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The Paris Wife
by Paula Mclain

PBR Review This story gets so much into the mind of the Hadley Richardson, Ernest Hemingway’s first wife and feels so real; I had to keep reminding myself it was fiction. It takes place primarily in Paris in the 1920’s, during prohibition, a vibrant and bold time - the Jazz Age- where boundaries are blurred and traditional values are scoffed at. The dialog, the descriptions, the gentle clean writing style pull you in and make you care about Hadley. Hemingway is notorious for being a womanizer; even knowing this you like him and can understand Hadley’s attraction to him. It’s bittersweet to witness their marriage and love for each other before things begins to deteriorate- they are so well matched, yet doomed. In summary, a very engaging read that gives life to the Hemingway’s, the era and the artists that made the Cafes of Paris their workshop. I look forward to more from this author and would love to read and re-read some of Hemingway’s work. He was a damaged but fascinating personality. Recommend this to those who enjoy a good story and historical fiction fans. Great Woman’s fiction.Back.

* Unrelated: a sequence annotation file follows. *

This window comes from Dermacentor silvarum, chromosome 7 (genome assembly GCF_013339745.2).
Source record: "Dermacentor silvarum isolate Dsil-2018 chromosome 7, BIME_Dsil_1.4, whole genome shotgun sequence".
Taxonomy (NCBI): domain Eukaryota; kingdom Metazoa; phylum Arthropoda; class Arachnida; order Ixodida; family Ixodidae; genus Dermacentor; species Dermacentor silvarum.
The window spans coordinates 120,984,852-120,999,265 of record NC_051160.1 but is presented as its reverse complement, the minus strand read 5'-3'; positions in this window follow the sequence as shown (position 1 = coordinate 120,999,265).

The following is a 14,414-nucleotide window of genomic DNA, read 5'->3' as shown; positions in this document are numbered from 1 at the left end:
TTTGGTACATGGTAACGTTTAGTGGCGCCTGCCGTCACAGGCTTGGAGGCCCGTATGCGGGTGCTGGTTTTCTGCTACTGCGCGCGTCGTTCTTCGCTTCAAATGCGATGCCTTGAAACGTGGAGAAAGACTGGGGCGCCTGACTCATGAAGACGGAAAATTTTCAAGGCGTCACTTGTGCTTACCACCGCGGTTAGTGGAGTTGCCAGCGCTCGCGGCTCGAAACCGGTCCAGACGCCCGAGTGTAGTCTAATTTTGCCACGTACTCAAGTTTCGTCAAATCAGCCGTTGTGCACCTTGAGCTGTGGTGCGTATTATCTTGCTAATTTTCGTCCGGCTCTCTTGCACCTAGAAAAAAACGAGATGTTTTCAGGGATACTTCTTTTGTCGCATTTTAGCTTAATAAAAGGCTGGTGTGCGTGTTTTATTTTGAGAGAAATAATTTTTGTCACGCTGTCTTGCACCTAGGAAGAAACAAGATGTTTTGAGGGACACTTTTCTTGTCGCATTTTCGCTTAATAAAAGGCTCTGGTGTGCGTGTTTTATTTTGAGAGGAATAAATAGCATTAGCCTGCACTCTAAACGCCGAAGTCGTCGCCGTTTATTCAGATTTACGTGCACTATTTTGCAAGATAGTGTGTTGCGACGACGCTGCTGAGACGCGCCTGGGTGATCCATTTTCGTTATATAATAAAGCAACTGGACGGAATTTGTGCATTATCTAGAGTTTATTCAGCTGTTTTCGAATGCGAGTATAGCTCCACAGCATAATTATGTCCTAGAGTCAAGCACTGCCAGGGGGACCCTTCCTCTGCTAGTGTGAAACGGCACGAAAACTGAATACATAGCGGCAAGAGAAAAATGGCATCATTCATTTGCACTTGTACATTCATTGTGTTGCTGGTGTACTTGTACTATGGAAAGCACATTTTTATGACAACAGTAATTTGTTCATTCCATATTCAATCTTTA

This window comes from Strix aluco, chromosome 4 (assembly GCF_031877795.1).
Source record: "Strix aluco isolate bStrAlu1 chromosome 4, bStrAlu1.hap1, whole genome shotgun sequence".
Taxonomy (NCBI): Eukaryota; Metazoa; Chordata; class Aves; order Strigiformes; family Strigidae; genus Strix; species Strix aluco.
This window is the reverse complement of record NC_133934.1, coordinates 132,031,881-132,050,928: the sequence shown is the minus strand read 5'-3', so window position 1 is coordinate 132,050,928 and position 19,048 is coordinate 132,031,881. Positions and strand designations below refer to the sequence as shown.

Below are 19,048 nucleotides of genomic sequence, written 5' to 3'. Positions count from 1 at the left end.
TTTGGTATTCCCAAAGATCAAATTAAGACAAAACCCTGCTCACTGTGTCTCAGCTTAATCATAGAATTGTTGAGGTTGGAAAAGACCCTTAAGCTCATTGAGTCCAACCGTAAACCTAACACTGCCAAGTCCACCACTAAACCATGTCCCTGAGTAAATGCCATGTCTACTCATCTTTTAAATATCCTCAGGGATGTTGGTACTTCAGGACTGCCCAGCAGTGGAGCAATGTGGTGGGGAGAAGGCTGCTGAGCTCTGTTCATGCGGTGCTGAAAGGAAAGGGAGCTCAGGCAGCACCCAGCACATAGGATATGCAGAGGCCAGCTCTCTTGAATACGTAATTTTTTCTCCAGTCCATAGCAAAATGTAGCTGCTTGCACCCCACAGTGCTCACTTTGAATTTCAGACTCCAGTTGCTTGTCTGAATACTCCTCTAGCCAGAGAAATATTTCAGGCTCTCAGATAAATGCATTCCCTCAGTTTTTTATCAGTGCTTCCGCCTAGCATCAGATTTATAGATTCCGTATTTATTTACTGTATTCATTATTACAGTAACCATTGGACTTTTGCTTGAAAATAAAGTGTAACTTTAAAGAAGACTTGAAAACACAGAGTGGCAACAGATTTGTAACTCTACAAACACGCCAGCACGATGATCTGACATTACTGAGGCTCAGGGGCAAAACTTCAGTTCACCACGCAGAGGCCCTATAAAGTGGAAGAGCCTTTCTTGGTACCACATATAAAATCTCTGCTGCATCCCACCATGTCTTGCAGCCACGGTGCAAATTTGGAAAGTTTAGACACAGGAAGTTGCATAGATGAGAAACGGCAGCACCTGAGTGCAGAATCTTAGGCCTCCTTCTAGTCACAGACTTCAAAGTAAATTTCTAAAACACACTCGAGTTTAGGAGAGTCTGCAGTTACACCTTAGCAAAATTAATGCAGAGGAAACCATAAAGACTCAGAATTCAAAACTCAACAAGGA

Talking Points: Love stories will never go out of vogue and this one is no exception, it beautiful but sad. The life style of Paris in the early 20's will promote some lively discussion,as will Hemingway and his caddish ways. Hadley is hurt many times over by those she trusts, including Hemingway. She makes many sacrifices to support her husband and lessen the strain the birth of their son has on their marriage. It would also be interesting to compare Hemingway,s "A Movable Feast", written during the same time period.
PBR Reader Comments:
Tolerable, but would never recommend this book. Boring and poorly written.
by-cilla 2012/07/28, 10:33 AM

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